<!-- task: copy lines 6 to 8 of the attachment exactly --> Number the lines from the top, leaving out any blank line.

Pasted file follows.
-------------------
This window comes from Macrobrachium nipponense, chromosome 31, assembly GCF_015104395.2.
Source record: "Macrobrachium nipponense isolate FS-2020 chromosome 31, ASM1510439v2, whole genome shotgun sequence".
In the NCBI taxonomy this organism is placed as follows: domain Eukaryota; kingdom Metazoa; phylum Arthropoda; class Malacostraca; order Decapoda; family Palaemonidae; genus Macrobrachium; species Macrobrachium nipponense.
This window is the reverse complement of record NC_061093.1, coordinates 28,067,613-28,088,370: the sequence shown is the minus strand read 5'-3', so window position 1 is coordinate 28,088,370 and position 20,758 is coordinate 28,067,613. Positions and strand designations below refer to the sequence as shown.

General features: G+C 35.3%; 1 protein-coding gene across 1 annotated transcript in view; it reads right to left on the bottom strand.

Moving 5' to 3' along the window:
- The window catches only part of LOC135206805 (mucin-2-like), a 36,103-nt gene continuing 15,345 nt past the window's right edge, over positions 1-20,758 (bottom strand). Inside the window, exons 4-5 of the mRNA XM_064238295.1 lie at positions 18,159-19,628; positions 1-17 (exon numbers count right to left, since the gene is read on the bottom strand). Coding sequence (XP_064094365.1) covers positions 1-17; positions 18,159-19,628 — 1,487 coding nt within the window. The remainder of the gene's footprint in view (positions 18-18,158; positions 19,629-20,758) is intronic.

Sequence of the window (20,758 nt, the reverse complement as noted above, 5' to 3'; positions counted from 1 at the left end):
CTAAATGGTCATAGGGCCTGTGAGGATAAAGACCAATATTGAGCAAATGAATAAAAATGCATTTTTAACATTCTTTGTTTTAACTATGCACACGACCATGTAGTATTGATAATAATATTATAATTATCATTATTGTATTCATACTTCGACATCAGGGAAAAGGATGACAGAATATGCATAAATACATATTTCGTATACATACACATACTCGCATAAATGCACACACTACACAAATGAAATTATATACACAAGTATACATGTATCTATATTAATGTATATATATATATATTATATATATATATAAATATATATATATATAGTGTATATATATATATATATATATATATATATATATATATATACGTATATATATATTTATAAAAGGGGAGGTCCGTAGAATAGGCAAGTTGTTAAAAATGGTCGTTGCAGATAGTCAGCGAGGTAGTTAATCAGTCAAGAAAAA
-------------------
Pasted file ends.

Moving 5' to 3' along the window:
- The window catches only part of LOC135206805 (mucin-2-like), a 36,103-nt gene continuing 15,345 nt past the window's right edge, over positions 1-20,758 (bottom strand). Inside the window, exons 4-5 of the mRNA XM_064238295.1 lie at positions 18,159-19,628; positions 1-17 (exon numbers count right to left, since the gene is read on the bottom strand). Coding sequence (XP_064094365.1) covers positions 1-17; positions 18,159-19,628 — 1,487 coding nt within the window. The remainder of the gene's footprint in view (positions 18-18,158; positions 19,629-20,758) is intronic.

Sequence of the window (20,758 nt, the reverse complement as noted above, 5' to 3'; positions counted from 1 at the left end):